Last week Peter wrote about advantages of running a visual sprint planning. But what is visual sprint planning? And how does it work in practice? Let’s have a peek at how we, at Qualdesk, use a digital whiteboard to make our planning visual... and therefore better.
When it comes to sprint planning there is one main goal – agree what the team is working on for the next sprint. But there are different things you can optimise the process for.
You can do planning as fast as possible, so the team can spend more time building things. Or you can ensure that stories are perfectly sized, so you finish them all within the sprint.
At Qualdesk, we decided that what’s most important is enabling every team member to impact the plan, share their opinions and propose what we should be focusing on.
Using a multiplayer whiteboard is at the core of this (not only because we’re building one) because you can’t expect people to be fully engaged if all they get to do is watch someone else sharing their screen. So, putting all our work and conversation into an environment where everyone can “touch” it massively helps with encouraging people to take part.
But there is a bit more to it.
Step 1: Create a public space for sprint candidates
Before our sprint planning meeting, we put all the candidates for the next sprint onto a shared Qualdesk board. It is easy to access by everyone on the team as it is organised into a team workspace on Qualdesk, which means that anyone can put things onto the board at any point in the sprint (although, to be fair, most of the putting happens the day before the sprint planning).
Apart from regular groups of issues like “things left over from last sprint” or “bugs for next sprint”, anyone can put proposed Epics, UI improvements, questions or issues based on feedback from customers.
We put everything into Qualdesk groups, which later become the structure we use to organise our conversation. Usually, we end up with a board with following groups:
- three or four groups representing different Epics with their subissues
- things from last sprint
- selected bugs
- UI improvements
- small issues from the backlog
We specifically split out the bug selection conversation from sprint planning into a separate “bug grooming” session, run by engineering team where we discuss reproducibility, potential fixes and how critical it is, afterwards deciding if that should be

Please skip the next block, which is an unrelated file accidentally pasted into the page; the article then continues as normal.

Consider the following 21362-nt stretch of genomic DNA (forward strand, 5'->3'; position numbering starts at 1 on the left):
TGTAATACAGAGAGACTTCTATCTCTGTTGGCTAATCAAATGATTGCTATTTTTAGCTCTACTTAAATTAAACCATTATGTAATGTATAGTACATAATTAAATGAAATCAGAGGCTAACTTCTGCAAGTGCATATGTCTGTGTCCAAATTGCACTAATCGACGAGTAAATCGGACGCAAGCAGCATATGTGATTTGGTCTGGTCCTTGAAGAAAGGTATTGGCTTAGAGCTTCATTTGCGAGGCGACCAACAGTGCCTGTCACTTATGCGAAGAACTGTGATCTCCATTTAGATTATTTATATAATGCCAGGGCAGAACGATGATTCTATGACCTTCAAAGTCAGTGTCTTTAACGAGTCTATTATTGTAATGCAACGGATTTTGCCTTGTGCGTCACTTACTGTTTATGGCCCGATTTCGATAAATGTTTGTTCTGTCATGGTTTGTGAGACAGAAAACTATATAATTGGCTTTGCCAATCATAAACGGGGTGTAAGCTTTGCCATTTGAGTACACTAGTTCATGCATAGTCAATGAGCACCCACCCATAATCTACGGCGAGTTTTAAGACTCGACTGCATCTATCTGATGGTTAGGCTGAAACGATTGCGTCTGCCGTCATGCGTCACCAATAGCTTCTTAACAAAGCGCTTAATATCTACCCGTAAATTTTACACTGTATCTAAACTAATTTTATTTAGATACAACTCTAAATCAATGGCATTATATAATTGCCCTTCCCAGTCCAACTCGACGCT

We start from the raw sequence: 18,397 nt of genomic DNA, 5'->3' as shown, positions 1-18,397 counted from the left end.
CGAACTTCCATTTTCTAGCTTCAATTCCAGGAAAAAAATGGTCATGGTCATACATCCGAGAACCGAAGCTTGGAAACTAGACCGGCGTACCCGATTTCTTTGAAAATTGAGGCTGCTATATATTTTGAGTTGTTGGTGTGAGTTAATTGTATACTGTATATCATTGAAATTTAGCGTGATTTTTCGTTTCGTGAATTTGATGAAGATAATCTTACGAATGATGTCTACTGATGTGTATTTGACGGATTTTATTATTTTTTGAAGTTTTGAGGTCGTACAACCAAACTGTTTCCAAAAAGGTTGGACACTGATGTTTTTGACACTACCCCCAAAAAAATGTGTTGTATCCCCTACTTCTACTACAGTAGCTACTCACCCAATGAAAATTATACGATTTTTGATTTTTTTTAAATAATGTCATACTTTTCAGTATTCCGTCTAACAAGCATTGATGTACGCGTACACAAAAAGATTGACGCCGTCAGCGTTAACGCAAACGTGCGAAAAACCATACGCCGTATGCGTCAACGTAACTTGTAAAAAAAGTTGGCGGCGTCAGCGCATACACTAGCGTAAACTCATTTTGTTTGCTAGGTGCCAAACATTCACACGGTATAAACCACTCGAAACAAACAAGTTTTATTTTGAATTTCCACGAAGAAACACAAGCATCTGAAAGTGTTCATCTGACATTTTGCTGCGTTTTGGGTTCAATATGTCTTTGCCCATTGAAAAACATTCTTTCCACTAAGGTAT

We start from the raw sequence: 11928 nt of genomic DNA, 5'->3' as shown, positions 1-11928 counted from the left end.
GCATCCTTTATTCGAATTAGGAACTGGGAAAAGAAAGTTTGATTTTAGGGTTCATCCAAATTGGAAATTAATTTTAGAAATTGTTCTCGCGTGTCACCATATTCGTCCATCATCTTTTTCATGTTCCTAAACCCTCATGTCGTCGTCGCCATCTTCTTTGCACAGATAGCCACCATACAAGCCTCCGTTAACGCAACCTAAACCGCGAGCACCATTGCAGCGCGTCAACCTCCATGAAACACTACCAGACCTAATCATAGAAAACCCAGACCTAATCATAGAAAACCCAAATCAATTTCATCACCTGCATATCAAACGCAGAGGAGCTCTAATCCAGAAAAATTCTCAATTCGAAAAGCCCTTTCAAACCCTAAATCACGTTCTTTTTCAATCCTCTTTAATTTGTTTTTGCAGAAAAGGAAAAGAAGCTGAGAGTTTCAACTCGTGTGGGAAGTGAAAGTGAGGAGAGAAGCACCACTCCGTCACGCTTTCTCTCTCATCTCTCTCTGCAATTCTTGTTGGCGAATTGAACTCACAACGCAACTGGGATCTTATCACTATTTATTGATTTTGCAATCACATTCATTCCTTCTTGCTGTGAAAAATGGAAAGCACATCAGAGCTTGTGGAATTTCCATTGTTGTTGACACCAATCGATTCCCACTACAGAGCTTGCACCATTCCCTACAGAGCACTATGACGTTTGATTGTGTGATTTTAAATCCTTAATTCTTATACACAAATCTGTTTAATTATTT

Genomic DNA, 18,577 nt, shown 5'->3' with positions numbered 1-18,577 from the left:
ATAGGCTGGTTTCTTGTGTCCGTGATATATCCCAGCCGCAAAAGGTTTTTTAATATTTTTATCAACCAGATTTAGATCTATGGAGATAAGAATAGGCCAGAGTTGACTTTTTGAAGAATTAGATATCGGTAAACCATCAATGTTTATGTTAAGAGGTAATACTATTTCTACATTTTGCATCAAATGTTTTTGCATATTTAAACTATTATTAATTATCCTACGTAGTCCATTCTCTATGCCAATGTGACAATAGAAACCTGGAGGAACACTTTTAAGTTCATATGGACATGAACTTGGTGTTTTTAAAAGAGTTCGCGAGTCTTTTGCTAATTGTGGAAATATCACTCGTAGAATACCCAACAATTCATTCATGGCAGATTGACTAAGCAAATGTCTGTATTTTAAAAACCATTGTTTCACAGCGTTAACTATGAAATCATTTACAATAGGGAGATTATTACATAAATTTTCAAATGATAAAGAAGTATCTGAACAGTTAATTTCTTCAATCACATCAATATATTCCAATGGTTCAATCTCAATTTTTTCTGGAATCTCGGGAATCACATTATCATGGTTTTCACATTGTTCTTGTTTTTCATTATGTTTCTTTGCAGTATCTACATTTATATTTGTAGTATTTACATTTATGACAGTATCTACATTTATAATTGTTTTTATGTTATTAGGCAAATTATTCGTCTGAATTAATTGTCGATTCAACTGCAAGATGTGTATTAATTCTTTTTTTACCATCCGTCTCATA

This means that before we even start the sprint planning meeting, everyone has a complete picture of what we will be talking about.
Step 2: Open conversation
Time for the unstructured, organised chaos part of the process. We all join a call and go onto the board and... we discuss the groups above, one by one.
We don’t do it in any particular order – sometimes we even stop discussing a group halfway through if the conversation takes us in such direction.
Whoever added the group presents the rationale behind it, and we make a decision on whether or not to include it in the sprint based on
- what we’ve already agreed should go in the sprint
- what we’ve heard from customers
- our longer-term priorities
- the effort required to deliver a viable version of what’s in the group (this sometimes involves removing things from the group, or splitting a group into two ‘releases’)
We don’t vote, we don’t estimate, we just discuss, because at our size it’s the quickest way to reach an agreement. This is when Step 3 comes in.
Step 3: Immediate commitment (agreements as data)
As soon as we have agreement about what should happen with a group of items, we immediately change the data in the system of record (in our case, Jira). We add them to the next sprint, the sprint after, or move them back to the backlog. Sometimes we also use this time to restructure stories, change epics and assign ownership.
This saves us a huge amount of time. Instead of one person having to note down or remember what we agreed and then spend time, after the meeting, writing it up, we save those agreements as data in Jira straight away, literally with a few clicks.
This method of running sprint planning helps us achieve the goal of getting everyone involved, having their voice heard and having direct impact on what and how we build. Even though speed wasn’t our highest priority, I believe this method makes for very quick sprint planning meetings (there are quicker methods, but without similar levels of team’s involvement)
A small disclaimer: the methods we use might not work one-to-one in your case – we are a team of 5, so we can afford to do things in a less structured way. However, I hope these can inspire you to make your own meetings better too!
If you found it useful or it sparked some thoughts, don’t hesitate to tweet me @lukaszsagol. And if you are curious about how Qualdesk can make your planning meetings better sign up or get in touch for a one-to-one chat about how to run your sprint planning in visual environment.